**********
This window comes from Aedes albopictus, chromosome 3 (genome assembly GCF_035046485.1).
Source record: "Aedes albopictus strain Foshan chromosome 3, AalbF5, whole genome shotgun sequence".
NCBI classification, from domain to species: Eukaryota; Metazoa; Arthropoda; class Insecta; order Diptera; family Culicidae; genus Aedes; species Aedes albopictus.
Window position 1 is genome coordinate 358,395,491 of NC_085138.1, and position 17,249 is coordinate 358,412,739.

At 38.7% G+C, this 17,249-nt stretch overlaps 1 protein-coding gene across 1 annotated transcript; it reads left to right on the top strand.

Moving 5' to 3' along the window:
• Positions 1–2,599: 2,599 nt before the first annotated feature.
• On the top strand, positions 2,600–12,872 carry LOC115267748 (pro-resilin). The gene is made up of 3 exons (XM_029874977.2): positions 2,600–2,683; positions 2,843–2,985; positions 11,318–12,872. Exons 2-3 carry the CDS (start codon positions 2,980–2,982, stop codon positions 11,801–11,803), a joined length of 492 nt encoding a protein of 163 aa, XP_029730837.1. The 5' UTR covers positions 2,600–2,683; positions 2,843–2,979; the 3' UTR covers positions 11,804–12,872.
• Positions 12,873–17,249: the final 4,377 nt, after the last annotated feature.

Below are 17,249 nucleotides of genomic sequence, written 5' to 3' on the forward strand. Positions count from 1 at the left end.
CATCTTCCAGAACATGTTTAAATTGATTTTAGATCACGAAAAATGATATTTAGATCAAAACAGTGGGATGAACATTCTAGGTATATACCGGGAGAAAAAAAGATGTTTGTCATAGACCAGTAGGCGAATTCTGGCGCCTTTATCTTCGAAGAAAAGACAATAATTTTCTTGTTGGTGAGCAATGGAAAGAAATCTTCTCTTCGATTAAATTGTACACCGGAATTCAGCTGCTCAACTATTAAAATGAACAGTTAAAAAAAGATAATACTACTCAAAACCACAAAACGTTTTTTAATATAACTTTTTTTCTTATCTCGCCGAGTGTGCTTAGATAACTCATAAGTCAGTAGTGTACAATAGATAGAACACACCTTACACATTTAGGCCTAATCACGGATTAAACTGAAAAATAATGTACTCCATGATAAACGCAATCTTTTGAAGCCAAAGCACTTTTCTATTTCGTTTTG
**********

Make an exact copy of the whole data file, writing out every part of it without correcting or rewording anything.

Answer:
This window comes from Aedes albopictus, chromosome 3 (genome assembly GCF_035046485.1).
Source record: "Aedes albopictus strain Foshan chromosome 3, AalbF5, whole genome shotgun sequence".
NCBI classification, from domain to species: Eukaryota; Metazoa; Arthropoda; class Insecta; order Diptera; family Culicidae; genus Aedes; species Aedes albopictus.
Window position 1 is genome coordinate 358,395,491 of NC_085138.1, and position 17,249 is coordinate 358,412,739.

At 38.7% G+C, this 17,249-nt stretch overlaps 1 protein-coding gene across 1 annotated transcript; it reads left to right on the top strand.

Moving 5' to 3' along the window:
• Positions 1–2,599: 2,599 nt before the first annotated feature.
• On the top strand, positions 2,600–12,872 carry LOC115267748 (pro-resilin). The gene is made up of 3 exons (XM_029874977.2): positions 2,600–2,683; positions 2,843–2,985; positions 11,318–12,872. Exons 2-3 carry the CDS (start codon positions 2,980–2,982, stop codon positions 11,801–11,803), a joined length of 492 nt encoding a protein of 163 aa, XP_029730837.1. The 5' UTR covers positions 2,600–2,683; positions 2,843–2,979; the 3' UTR covers positions 11,804–12,872.
• Positions 12,873–17,249: the final 4,377 nt, after the last annotated feature.

Below are 17,249 nucleotides of genomic sequence, written 5' to 3' on the forward strand. Positions count from 1 at the left end.
CATCTTCCAGAACATGTTTAAATTGATTTTAGATCACGAAAAATGATATTTAGATCAAAACAGTGGGATGAACATTCTAGGTATATACCGGGAGAAAAAAAGATGTTTGTCATAGACCAGTAGGCGAATTCTGGCGCCTTTATCTTCGAAGAAAAGACAATAATTTTCTTGTTGGTGAGCAATGGAAAGAAATCTTCTCTTCGATTAAATTGTACACCGGAATTCAGCTGCTCAACTATTAAAATGAACAGTTAAAAAAAGATAATACTACTCAAAACCACAAAACGTTTTTTAATATAACTTTTTTTCTTATCTCGCCGAGTGTGCTTAGATAACTCATAAGTCAGTAGTGTACAATAGATAGAACACACCTTACACATTTAGGCCTAATCACGGATTAAACTGAAAAATAATGTACTCCATGATAAACGCAATCTTTTGAAGCCAAAGCACTTTTCTATTTCGTTTTG